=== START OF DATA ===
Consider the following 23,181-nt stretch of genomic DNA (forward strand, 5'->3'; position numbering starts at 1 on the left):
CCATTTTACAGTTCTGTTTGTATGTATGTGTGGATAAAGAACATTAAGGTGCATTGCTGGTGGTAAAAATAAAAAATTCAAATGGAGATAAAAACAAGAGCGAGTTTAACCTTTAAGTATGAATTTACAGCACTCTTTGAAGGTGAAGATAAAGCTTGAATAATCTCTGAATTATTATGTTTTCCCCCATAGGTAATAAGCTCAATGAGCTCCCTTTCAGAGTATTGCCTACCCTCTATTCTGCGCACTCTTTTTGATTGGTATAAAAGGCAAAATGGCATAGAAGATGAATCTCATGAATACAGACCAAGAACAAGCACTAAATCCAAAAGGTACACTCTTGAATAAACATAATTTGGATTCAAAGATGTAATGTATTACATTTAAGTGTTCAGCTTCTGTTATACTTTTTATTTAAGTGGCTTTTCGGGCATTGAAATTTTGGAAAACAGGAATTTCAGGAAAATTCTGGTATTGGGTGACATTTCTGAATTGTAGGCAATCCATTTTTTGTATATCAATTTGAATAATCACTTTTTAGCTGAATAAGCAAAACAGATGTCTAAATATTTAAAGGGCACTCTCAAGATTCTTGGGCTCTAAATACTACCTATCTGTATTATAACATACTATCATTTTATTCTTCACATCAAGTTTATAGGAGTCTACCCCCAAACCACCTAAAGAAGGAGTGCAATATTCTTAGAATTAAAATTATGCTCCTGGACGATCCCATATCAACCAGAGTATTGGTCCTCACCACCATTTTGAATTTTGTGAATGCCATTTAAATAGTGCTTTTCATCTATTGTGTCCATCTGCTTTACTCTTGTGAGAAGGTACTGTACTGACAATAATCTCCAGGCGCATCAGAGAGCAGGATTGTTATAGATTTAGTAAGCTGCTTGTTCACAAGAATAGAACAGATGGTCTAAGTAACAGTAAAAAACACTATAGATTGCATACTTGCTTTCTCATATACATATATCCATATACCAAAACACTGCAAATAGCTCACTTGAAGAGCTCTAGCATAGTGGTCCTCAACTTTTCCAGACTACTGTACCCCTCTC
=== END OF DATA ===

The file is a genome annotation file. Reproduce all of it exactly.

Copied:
Consider the following 23,181-nt stretch of genomic DNA (forward strand, 5'->3'; position numbering starts at 1 on the left):
CCATTTTACAGTTCTGTTTGTATGTATGTGTGGATAAAGAACATTAAGGTGCATTGCTGGTGGTAAAAATAAAAAATTCAAATGGAGATAAAAACAAGAGCGAGTTTAACCTTTAAGTATGAATTTACAGCACTCTTTGAAGGTGAAGATAAAGCTTGAATAATCTCTGAATTATTATGTTTTCCCCCATAGGTAATAAGCTCAATGAGCTCCCTTTCAGAGTATTGCCTACCCTCTATTCTGCGCACTCTTTTTGATTGGTATAAAAGGCAAAATGGCATAGAAGATGAATCTCATGAATACAGACCAAGAACAAGCACTAAATCCAAAAGGTACACTCTTGAATAAACATAATTTGGATTCAAAGATGTAATGTATTACATTTAAGTGTTCAGCTTCTGTTATACTTTTTATTTAAGTGGCTTTTCGGGCATTGAAATTTTGGAAAACAGGAATTTCAGGAAAATTCTGGTATTGGGTGACATTTCTGAATTGTAGGCAATCCATTTTTTGTATATCAATTTGAATAATCACTTTTTAGCTGAATAAGCAAAACAGATGTCTAAATATTTAAAGGGCACTCTCAAGATTCTTGGGCTCTAAATACTACCTATCTGTATTATAACATACTATCATTTTATTCTTCACATCAAGTTTATAGGAGTCTACCCCCAAACCACCTAAAGAAGGAGTGCAATATTCTTAGAATTAAAATTATGCTCCTGGACGATCCCATATCAACCAGAGTATTGGTCCTCACCACCATTTTGAATTTTGTGAATGCCATTTAAATAGTGCTTTTCATCTATTGTGTCCATCTGCTTTACTCTTGTGAGAAGGTACTGTACTGACAATAATCTCCAGGCGCATCAGAGAGCAGGATTGTTATAGATTTAGTAAGCTGCTTGTTCACAAGAATAGAACAGATGGTCTAAGTAACAGTAAAAAACACTATAGATTGCATACTTGCTTTCTCATATACATATATCCATATACCAAAACACTGCAAATAGCTCACTTGAAGAGCTCTAGCATAGTGGTCCTCAACTTTTCCAGACTACTGTACCCCTCTC